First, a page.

(See Related Article: Quotes To Help You Overcome Your Dance Fears And Live A Creative Life)
This one can be pretty rough, especially for those who are trying to actively pursue dance as a career and are waiting for their ‘big break’, or those who are turned away from teams they have idolized.
Regardless of how significant this opportunity was for you, feeling rejected requires time to recover from. (The sad reality is that some of this time spent recovering from rejection is also spent subconsciously feeling bitter.)
Hey, not every team is for every dancer. And not every opportunity is good for you.
Keep things in persepctive, with these points:
(See Related Article: How To Cope With Not Making Your “Dream” Dance Team)
Ah yes, the all-too familiar feelings of inadequacy. I feel as though I've spent more time in this space than I have feeling like a decent dancer (which I think is an important learning tool), but most of us have felt this before, and it is undoubtedly uncomfortable feeling the weight of this ‘inadequacy’.
Take note of what your insecurities are, not as things to cry about, but as things to work on.
If you view every weakness as an opportunity to get stronger, not only will your self-image improve, it'll offer you tangible goals to target.
(See Related Article: How To Get Out Of That Weakest Link Mentality As A Dancer)
Clearly a hyperbole, but you get the idea - sometimes taking classes can make you feel so incredibly small. Motivated as heck, but still...so very small.
The first time I sauntered the halls of Debbie Reynolds, I (got lost looking for the restroom) felt as though I was in way over my head; how could I take class amongst these individuals, the laissez-faire regulars that seemingly treat the classes I was struggling to keep up with as a class to 'brush up on basics'? Choreography, 3. Me, 0.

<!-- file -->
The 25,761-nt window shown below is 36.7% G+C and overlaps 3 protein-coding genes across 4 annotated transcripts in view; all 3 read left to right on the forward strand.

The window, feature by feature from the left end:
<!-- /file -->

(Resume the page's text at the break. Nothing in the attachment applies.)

Get familiar, get comfortable, in every setting. Get to know the dancers around you, the staff, the choreographers, etc.
Feeling supported by the environment you're in will not only make the process more fun, it'll remind you that every single person you come across is trying to learn and grow in some way.
Though you may feel defeated and insecure at times, even the most challenging choreography will seem like a task worth tackling if you have the right people cheering you on.
(See Related Article: If Your Dance Team Was A Woman…This Is How She Would Make You Feel)
Dance is a craft. Hours must be put in to fine-tune our craft, but the reality is, we spend our time practicing to prevent the embarrassment of forgetting choreo, making mistakes, or even feeling inadequate along the way.
Thus, we feel handicapped when faced with a spontaneous moment of discouragement. And while we cannot change nor prevent whatever embarrassing situation we face, we can change our attitude towards it.
I’m not saying we should go about forcing a smile on our faces, suppressing lingering feelings of humiliation after we go through any of the above.
Give yourself a specific time frame to acknowledge the situation and how it really made you feel. In this space, you don’t have to make excuses for yourself - feel what you want to feel.
Then allow yourself to realize that life can be backwards and sometimes, in order to progress, you might have to take several steps backwards.
Feeling like you’re in retrograde is never a great feeling, but to channel the moments where you may feel downtrodden into fuel for self growth is to choose to make the best of whatever situation comes your way.
I mean, if at first you don’t succeed, right?Did something specific happen that was embarrassing, funny, or embarrassingly funny? Share your story and leave a comment below! Still uncomfortable with taking class? You can learn from lots of dope instructors at STEEZY Studio.. straight from your living room!